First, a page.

Thomas Sowell

Peter Bauer's books on economic development demolish many myths about the causes of poverty in the Third World-- and about "foreign aid" as a way of relieving that poverty. The last of these books was the best, Equality, the Third World and Economic Delusion.

If you are interested specifically in why Latin American economies have lagged behind for so long, try reading Underdevelopment is a State of Mind by Lawrence Harrison.

Among my own books, those that the most readers have said changed their minds have been A Conflict of Visions, Basic Economics, and Black Rednecks and White Liberals.

A Conflict of Visions is my own favorite among my books. It traces the underlying assumptions behind opposing ideologies that have dominated the Western world over the past two centuries and are still going strong today. The Vision of the Anointed is another book of mine that deals with the same subject, but concentrating on the conflicts of our time, and it is written in a more readable style, not as academic as A Conflict of Visions.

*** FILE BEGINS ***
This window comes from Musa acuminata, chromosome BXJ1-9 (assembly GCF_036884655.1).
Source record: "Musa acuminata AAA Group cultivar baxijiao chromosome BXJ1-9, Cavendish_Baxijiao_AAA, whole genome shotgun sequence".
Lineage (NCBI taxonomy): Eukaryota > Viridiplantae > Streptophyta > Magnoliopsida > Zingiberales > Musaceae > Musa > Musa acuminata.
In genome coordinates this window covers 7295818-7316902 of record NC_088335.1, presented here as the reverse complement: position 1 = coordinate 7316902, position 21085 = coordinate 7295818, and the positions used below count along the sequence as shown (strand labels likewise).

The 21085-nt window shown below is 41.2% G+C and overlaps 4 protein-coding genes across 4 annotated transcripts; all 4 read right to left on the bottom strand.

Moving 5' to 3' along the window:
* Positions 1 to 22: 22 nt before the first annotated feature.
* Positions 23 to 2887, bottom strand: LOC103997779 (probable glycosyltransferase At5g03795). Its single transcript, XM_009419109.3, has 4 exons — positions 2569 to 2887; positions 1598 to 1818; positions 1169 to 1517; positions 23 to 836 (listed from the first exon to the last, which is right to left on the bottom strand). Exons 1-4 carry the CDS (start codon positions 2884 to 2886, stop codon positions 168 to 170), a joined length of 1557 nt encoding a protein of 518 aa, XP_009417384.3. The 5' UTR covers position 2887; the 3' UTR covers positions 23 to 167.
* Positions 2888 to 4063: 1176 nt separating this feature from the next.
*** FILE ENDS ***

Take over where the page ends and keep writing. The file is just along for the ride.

The most readable of this list of my books is Basic Economics, which may also be the most needed, as suggested by its being translated into six foreign languages.

Black Rednecks and White Liberals challenges much that has been said and accepted, not only about blacks but about Jews, Germans, white Southerners and others.

Experience has probably changed more minds than books have. But some books can pull your experiences together and show how they require a very different vision of the world.


Thomas Sowell

Thomas Sowell is a senior fellow at the Hoover Institute and author of The Housing Boom and Bust.

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